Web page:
Here’s why you’ve been failing your “New Year’s Resolution”
Time is too precious to miss out on what you want in life. You need a better strategy.
At the beginning of every year, we commit ourselves to become better than the previous one, and we hear people say it all the time. Remember those “New Year’s Resolutions”?
- “I’m going to start going to the gym.”
- “I’m going to start saving money.”
- “I’m going to go on a diet.” (Probably the worst of all)
Good heavens. I roll my eyes so much that I can see the frontal lobe of my brain.
Listen. This does not work. Let me tell you why. A 2007 study by Richard Wiseman involving 3,000 people showed that 88% of those who set New Year resolutions fail, even though 52% of the study’s participants were confident of success at the beginning. Men achieved their goal 22% more often when they engaged in goal setting, wherein resolutions are made in terms of small and measurable goals (e.g., “lose a pound a week” rather than “lose weight”).
Let me play a scenario for a second, if you tell me that your “New Year’s Resolution” is to start reading, here’s how the conversation should go:
Me: Oh awesome! What do you plan to read?
You: Physical books from the library.
Me: Oh cool! Okay, but what genre/type of books? There are millions out there.
You: I’d like to start with horror fictional books!
Me: That’s awesome! When do you plan to start reading?
You: I want to start in January.
Me: How many books do you want to read this year?
You: About twelve (12). One (01) each month.
Me: Wait, but can you get the books from the library given the pandemic and restrictions?
You: Sure, they have restrictions, and they now offer pickup orders. I should be good!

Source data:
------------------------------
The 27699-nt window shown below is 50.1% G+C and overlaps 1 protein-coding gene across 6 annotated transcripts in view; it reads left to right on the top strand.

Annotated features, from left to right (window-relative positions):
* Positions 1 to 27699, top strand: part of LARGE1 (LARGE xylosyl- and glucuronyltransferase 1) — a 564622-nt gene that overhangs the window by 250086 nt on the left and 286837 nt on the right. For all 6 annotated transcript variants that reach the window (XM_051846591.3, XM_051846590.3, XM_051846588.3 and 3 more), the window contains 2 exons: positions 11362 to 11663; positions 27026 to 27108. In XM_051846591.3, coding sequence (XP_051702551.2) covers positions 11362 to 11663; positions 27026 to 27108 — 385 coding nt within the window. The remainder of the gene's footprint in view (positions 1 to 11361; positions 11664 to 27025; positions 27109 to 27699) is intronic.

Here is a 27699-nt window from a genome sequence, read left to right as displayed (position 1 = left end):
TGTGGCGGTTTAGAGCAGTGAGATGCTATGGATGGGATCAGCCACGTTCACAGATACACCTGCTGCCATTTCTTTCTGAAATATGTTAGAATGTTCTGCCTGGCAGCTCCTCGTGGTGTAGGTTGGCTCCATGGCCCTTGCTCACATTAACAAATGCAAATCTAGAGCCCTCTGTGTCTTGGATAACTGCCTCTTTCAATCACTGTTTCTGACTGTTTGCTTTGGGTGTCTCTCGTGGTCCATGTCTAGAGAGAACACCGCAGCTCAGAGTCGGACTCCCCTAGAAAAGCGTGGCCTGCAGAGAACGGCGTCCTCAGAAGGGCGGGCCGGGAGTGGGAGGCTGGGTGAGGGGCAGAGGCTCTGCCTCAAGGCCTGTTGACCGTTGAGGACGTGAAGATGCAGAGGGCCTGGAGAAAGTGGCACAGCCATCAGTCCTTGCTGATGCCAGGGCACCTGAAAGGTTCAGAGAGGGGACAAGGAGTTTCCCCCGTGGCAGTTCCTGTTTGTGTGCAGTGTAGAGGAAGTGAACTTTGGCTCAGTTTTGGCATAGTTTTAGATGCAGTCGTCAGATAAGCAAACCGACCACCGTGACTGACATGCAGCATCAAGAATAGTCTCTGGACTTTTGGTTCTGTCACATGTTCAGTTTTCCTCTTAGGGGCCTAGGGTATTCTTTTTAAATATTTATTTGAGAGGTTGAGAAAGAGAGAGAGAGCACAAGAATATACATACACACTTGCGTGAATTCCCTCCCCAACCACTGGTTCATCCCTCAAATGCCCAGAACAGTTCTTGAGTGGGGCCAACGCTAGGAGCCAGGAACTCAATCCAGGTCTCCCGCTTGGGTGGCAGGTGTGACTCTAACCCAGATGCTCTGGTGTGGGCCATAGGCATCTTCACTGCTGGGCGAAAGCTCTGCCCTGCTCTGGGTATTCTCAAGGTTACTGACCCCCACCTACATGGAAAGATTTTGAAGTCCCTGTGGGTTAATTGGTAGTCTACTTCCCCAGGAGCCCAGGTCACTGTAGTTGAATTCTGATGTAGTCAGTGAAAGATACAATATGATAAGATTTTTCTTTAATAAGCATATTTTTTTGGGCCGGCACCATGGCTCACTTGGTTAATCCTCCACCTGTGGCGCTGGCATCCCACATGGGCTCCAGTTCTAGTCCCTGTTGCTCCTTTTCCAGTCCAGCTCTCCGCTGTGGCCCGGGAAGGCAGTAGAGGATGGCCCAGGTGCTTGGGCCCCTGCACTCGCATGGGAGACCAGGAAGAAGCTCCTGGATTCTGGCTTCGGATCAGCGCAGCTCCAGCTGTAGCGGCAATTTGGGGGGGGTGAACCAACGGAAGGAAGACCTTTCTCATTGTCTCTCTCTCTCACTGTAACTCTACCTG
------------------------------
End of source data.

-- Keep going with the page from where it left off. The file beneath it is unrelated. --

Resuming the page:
Me: Curious though. Why do you want to start reading horror fiction books?
You: Reading on a physical book versus a digital screen frees me from distraction. I am also an avid horror story enthusiast. It’s the perfect escape for me, and it’ll improve my reading comprehension!
Now that you heard how the conversation went, let’s see how both versions compare with each other.
- New Years Resolution (NYR) version: I’m gonna start reading.
- SMART goal version: I’m going to read one (01) horror fiction book every month borrowed from the library so that I can entertain myself with creepy stories without distraction while spending nothing on the physical books!
Ain’t that sounding better? A SMART goal consists of 5 elements. It must be specific, measurable, achievable, relevant, & time-bound.
“New Year’s Resolution” is unrealistic and non-strategic. You need to set SMART goals. It’ll hold you accountable and helps you increase the chances of achieving the life you want.
There are tons of resources out there that dive into every deep detail of this concept, so for this article, we’ll walk through how this works.
Here are 5 simple questions (I asked myself).
My 2020 NYR:
“I’m going to start being healthier this year.”
- Can you be very specific with your goal?
Imagine that you’re in line at Starbucks, do you say “I want a cup of sweet coffee” or do you say “I’d like a venti mocha caramel frappuccino drizzled with caramel and a few sprinkles of chocolate”? You go on this chant at the barista so you get exactly what you want.